Self Employment for Teens with Disabilities
Our sons and daughters with special needs will be as interested as their mainstream peers in earning money and finding employment as they grow into adulthood. Those who have benefitted from universal design in learning environments and recreational activities or person centered planning in creating IEPs, extracurricular activities, family life and social networks may expect no less in making plans for their lives in the working world.
For many teens and young adults, transition programs in high school or finding a job coach or job vendor beyond graduation may introduce them to their first opportunities to express preferences, present their own interests, skills and talents, and to be consulted about their goals and dreams. They and their families may be amazed, dismayed or confused about the opportunities that vocational counselors and job coaches suggest are available for them in their communities.
Supported employment, variations on what used to be known as sheltered workshops, volunteer opportunities, temporary, seasonal or informal work situations may each be available through publicly-funded non-profits or private businesses that assist teens and young adults with disabilities to find jobs.
Self-employment through the start of a small business is now more than ever a viable alternative for individuals with developmental disabilities, chronic health conditions, physical challenges or other significant special needs. Making Self-Employment Work is a book that has practical information and advice on every aspect of planning, establishing and supporting people with a variety of disabilities in their own small business while protecting access to government programs and healthcare that could be affected by income and assets generated through self-employment.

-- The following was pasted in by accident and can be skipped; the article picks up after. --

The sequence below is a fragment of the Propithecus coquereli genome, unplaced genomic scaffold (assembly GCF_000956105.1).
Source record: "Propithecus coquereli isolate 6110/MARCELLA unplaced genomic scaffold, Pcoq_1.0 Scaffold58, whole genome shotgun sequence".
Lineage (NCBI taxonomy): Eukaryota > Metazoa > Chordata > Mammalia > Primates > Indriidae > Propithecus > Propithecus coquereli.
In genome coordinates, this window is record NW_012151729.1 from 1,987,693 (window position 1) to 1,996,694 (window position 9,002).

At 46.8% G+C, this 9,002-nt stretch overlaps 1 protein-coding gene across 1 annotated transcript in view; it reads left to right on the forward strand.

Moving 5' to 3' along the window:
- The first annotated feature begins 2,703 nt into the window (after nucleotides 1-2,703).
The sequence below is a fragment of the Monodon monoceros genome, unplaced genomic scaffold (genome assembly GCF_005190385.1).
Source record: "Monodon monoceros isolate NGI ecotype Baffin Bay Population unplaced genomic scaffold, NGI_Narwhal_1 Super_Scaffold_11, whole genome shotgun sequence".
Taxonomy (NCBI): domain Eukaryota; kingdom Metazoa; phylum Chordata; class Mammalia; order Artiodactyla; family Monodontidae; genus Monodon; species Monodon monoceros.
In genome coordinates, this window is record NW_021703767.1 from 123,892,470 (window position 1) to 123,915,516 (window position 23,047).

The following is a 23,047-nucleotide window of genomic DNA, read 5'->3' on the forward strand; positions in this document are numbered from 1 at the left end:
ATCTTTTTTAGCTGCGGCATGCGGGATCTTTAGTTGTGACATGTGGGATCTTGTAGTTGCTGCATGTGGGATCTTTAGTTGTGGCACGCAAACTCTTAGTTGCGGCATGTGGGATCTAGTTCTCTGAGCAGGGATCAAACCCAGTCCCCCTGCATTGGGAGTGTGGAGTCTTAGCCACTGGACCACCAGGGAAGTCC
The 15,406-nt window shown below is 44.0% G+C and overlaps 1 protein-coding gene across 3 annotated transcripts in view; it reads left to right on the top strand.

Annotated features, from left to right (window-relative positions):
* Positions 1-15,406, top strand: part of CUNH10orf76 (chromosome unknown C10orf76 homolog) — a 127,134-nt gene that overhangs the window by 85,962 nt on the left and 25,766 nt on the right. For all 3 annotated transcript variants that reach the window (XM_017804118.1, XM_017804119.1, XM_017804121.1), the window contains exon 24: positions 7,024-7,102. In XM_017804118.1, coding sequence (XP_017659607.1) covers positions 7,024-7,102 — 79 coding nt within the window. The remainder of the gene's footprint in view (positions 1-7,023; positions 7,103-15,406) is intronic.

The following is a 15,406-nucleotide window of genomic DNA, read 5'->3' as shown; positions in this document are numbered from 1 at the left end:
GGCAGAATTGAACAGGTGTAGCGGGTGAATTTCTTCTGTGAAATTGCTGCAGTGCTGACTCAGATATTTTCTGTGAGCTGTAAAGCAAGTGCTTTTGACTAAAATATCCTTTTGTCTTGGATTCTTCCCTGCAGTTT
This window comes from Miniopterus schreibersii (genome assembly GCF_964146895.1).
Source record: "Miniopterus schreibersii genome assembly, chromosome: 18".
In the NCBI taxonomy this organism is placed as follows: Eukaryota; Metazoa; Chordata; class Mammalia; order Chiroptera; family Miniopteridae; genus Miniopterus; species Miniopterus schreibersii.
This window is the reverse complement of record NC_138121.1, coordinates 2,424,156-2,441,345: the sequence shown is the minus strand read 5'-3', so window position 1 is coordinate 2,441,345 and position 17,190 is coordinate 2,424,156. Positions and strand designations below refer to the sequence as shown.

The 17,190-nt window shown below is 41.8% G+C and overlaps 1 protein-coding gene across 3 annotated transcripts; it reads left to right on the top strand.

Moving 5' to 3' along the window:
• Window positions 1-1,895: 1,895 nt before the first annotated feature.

Adults with significant disabilities who have found satisfaction through self-employment in their own small businesses serve as role models and mentors through the stories offered in this book. The authors are sensitive and respectful toward the individuals whose successes illuminate our son's and daughter's future possibilities.
Where self-employment is more complicated for individuals with disabilities, Making Self-Employment Work provides examples on how to work out the details. Much of the advice offered is the same sound business planning that results in successful ventures for others in the community. Forms and checklists are available in an appendix that may be scanned or photocopied as worksheets. I would recommend that families keep a copy of this book at home and that it be added to the library of every school counselor, job coach, transition specialist and vocational rehabilitation professional.
Browse at your local bookstore, public library, or online retailer for Making Self Employment Work for People with Disabilities or Job Coaching Strategies: A Handbook for Supported Employment
The Bad Wages Stew: The Sub-minimum Pay Exposé Includes at Least 8 Critical Issues We Need to Face
New Mexico - Tim Harris, a man with Down syndrome,
owns and operates his own restaurant
Microsoft Supported Employment Program
For Hire: Dedicated Young Man with Down Syndrome
Portrait of a Young Man with Down Syndrome
A father reflects on his son's search for employment
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